The approved concept and use has received public, stakeholder and First Nations support. During our consultation last fall, it was endorsed by the West End Business Improvement Association and the Stanley Park lawn bowling and tennis clubs. Our restaurant partners have committed to continuing working with Stanley Park Ecology Society (SPES) and residents to protect wildlife and mitigate risks to the park ecosystem.
The Stanley Park Ecology Society (SPES) has advised us that, remarkably, the heron seem to thrive in the existing urban environment with tennis courts, high-rises and tour buses in the vicinity. SPES has indicated they are more concerned about increasing popularity of drones than they are about the continuing use of this location as a restaurant.
A Park Board biologist points out that nesting herons are typically at the Stanley Park colony from mid- February to the end of July and are most sensitive to disturbance during the beginning of the nesting season. Use of the two existing outdoor patios at the new Stanley Park Brewery restaurant will be greatest in the warmest part of summer after the herons have left for the year.
“Nesting herons are tolerant of urban activities once the colony settles in. The Stanley Park nesting colony co-exists with constant use of the surrounding area by people, dogs, tennis, lawn mowing and other park recreation and maintenance activities. In fact, some heron colonies benefit from urban locations because human use can reduce eagle predation on eggs and chicks,” says Park Board biologist Nick Page.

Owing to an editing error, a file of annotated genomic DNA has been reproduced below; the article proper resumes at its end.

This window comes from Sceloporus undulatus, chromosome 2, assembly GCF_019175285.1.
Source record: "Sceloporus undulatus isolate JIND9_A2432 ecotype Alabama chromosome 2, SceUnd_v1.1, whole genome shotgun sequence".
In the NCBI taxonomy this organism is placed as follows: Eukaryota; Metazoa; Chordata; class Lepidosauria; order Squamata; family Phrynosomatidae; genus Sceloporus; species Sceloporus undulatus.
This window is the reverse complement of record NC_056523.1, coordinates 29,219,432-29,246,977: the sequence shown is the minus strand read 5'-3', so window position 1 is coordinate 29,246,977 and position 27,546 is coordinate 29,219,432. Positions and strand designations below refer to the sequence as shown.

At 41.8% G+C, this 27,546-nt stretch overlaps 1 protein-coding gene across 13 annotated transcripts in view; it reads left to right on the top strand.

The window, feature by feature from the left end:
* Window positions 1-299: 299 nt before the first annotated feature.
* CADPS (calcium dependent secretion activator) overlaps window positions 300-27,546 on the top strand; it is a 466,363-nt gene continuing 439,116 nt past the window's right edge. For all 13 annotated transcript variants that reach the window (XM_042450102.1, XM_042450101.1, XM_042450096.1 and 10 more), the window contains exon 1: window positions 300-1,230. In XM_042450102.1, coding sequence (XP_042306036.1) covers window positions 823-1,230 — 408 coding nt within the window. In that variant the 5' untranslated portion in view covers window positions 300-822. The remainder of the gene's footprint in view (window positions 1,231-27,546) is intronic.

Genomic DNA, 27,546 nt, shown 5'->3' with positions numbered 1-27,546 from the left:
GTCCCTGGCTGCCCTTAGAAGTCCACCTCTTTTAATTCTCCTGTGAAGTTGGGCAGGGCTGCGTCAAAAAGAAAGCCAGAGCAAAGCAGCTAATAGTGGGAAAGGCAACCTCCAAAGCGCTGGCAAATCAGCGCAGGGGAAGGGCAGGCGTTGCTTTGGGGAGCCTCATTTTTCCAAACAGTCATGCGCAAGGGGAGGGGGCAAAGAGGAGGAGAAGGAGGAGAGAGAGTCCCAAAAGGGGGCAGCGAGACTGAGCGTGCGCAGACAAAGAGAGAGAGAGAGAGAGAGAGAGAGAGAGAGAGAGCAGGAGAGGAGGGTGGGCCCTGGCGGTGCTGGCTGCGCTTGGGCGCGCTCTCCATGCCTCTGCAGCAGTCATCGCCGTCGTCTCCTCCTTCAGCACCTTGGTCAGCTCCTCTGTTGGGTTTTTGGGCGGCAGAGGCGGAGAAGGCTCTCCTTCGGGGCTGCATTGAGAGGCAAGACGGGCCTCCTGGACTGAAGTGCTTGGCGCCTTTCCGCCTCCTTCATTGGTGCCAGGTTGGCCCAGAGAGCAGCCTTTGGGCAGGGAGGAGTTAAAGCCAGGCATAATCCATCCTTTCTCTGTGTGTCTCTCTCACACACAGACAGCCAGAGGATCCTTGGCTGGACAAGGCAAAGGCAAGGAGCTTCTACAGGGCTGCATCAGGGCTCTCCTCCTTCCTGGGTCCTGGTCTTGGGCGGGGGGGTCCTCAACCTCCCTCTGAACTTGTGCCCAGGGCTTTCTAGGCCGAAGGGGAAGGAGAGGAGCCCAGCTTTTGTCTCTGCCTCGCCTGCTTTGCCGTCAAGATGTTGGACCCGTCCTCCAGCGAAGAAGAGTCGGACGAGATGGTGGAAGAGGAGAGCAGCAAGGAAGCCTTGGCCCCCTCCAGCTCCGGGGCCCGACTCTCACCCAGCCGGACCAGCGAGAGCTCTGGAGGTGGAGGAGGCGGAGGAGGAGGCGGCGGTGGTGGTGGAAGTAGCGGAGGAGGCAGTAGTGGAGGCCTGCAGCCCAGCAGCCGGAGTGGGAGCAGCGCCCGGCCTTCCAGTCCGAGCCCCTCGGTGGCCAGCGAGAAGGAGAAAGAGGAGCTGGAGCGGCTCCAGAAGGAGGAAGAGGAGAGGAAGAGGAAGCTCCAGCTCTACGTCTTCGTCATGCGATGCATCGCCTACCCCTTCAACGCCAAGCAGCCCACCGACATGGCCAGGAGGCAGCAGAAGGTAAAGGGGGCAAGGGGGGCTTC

The Stanley Park Brewing Company has made a $4.5 M investment in developing the property and will establish the following uses on the site.
* Restaurant offering a full service menu designed to complement the beers brewed on site
* Small Batch Innovation Brewing – fully contained: no extension to building footprint
* Retail space/ Growler fills – growler fills for unique beers brewed on site in small batches. Locally sourced Stanley Park Brewing merchandise
* Private function space – a unique venue for corporate and special events adhering to noise and operating hour by-laws
* Education & Activation – will draw locals and visitors to the park year around with beer training and education